Again, the first few times that you do this, you might feel awkward or nervous. But eventually, you will get a feel for how to do it and become more comfortable with the process. The length of the bath can vary. If your baby seems to like being bathed, it is ok to stretch the time out a bit and let her enjoy herself! If, on the other hand, she cries all the way through, it is best to be brief and get the job done with little fuss. Either way, how to bath a newborn is an important skill to learn for newborn care – and you will probably get the hang of it quickly!

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Brian Wu

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Published on January 30, 2019

How to Support a Working Mother as a Working Father

How to Support a Working Mother as a Working Father

In roughly 60 percent of two-parent households with children under the age of 18, both parents work full time. But who takes time off work when the kids are sick in your house? And if you are a manager, how do you react when a man says he needs time to take his baby to the pediatrician?

The sad truth is, the default in many companies and families is to value the man’s work over the woman’s—even when there is no significant difference in their professional obligations or compensation. This translates into stereotypes in the workplace that women are the primary caregivers, which can negatively impact women’s success on the job and their upward mobility.

According to a Pew Research Center analysis of long-term time-use data (1965–2011), fathers in dual-income couples devote significantly less time than mothers do to child care.[1] Dads are doing more than twice as much housework as they used to (from an average of about four hours per week to about 10 hours), but there is still a significant imbalance.

This is not just an issue between spouses; it’s a workplace culture issue. In many offices, it is still taboo for dads to openly express that they have family obligations that need their attention. In contrast, the assumption that moms will be on the front lines of any family crisis is one that runs deep.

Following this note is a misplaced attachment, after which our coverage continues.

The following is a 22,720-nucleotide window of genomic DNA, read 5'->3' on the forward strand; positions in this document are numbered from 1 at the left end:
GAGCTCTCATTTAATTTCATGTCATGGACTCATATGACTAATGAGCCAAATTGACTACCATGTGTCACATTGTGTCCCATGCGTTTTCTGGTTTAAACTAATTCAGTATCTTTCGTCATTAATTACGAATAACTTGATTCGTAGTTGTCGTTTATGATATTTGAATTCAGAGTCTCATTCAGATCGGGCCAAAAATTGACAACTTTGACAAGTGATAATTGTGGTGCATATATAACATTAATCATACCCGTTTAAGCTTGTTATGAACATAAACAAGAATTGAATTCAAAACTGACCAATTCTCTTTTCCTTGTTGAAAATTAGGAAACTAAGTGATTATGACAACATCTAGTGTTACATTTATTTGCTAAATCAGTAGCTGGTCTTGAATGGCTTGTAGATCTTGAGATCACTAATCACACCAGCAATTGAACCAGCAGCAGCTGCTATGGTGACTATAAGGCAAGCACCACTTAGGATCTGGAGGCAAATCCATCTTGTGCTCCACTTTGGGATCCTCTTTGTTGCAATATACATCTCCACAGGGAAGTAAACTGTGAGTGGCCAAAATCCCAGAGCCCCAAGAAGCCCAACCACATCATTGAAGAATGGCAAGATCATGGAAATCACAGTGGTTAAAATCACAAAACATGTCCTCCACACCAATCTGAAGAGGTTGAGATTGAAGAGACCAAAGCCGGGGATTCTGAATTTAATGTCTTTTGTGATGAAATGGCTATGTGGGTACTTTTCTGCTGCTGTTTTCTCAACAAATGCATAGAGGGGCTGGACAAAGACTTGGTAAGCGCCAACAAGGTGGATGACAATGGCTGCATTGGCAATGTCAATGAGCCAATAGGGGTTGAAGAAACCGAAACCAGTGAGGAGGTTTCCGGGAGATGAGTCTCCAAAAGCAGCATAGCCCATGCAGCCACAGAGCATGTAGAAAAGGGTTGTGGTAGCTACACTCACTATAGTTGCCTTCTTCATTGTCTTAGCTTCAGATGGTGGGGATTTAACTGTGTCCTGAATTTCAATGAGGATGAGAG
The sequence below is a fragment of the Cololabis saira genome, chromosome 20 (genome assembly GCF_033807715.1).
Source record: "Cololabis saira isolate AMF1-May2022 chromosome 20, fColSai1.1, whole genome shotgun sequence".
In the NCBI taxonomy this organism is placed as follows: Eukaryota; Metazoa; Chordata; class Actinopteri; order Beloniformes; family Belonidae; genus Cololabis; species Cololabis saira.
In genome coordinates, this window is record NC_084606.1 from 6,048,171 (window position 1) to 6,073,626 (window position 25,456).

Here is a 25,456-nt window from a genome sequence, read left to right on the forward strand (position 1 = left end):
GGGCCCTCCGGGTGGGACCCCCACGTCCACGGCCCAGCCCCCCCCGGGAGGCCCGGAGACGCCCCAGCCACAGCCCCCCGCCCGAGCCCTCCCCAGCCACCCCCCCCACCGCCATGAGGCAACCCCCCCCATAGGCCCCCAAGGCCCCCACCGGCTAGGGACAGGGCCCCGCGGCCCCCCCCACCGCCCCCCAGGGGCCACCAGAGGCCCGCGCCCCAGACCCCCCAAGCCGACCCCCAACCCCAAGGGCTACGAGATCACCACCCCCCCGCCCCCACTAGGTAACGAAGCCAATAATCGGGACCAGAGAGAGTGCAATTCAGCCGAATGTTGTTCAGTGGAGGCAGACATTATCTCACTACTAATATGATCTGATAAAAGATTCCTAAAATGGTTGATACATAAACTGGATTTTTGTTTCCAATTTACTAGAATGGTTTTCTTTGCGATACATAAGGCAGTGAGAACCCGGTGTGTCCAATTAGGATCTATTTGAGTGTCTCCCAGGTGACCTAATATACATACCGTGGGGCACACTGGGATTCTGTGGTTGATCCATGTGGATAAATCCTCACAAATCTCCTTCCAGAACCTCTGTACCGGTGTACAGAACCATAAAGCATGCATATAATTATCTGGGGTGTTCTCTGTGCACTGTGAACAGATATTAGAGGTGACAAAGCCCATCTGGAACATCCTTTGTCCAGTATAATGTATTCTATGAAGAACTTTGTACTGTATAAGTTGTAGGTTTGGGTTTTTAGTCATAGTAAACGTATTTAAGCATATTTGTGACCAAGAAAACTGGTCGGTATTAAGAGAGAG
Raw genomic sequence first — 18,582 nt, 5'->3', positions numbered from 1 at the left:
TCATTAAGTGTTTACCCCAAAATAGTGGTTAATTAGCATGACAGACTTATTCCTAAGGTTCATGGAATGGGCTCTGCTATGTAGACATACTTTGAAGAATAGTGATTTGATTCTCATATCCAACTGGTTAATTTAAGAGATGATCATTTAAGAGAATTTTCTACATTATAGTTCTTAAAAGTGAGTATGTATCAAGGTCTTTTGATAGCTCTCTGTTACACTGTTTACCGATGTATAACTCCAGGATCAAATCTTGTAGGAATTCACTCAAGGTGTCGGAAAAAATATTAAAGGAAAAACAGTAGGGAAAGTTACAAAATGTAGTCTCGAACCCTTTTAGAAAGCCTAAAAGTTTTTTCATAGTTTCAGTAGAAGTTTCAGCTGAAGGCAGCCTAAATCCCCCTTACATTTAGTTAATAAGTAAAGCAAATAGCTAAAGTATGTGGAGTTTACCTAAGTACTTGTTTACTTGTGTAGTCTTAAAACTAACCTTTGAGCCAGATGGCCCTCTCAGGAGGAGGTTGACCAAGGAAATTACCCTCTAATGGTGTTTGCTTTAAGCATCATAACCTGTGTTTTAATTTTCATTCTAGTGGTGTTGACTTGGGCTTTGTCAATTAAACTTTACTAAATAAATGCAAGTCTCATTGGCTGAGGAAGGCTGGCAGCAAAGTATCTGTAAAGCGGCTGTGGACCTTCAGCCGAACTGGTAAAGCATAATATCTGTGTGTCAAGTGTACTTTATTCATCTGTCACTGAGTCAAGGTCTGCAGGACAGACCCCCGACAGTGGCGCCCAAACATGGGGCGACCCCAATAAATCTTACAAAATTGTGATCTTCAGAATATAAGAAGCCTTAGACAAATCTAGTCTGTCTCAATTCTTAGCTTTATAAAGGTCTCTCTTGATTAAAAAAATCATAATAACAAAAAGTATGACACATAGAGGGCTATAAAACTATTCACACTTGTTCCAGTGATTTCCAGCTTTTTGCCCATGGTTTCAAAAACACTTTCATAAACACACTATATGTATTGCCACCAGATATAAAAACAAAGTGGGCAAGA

Consider an example from my company. A few years back, one of our team members joined us for an off-site meeting soon after returning from maternity leave. Not even two hours into her trip, her husband called to say that the baby had been crying nonstop. While there was little our colleague could practically do to help with the situation, this call was clearly unsettling, and the result was that her attention was divided for the rest of an important business dinner.

This was her first night away since the baby’s birth, and I know that her spouse had already been on several business trips before this event. Yet, I doubt she called him during his conferences to ask child-care questions. Like so many moms everywhere, she was expected to figure things out on her own.

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The numbers show that this story is far from the exception. In another Pew survey, 47 percent of dual-income parents agreed that the moms take on more of the work when a child gets sick.[2] In addition, 39 percent of working mothers said they had taken a significant amount of time off from work to care for their child compared to just 24 percent of working fathers. Mothers are also more likely than fathers (27 percent to 10 percent) to say they had quit their job at some point for family reasons.

Before any amazing stay-at-home-dads post an angry rebuttal comment, I want to be very clear that I am not judging how families choose to divide and conquer their personal and professional responsibilities; that’s 100 percent their prerogative. Rather, I am taking aim at the culture of inequity that persists even when spouses have similar or identical professional responsibilities. This is an important issue for all of us because we are leaving untapped business and human potential on the table.

What’s more, I think my fellow men can do a lot about this. For those out there who still privately think that being a good dad just means helping out mom, it’s time to man up. Stop expecting working partners—who have similar professional responsibilities—to bear the majority of the child-care responsibilities as well.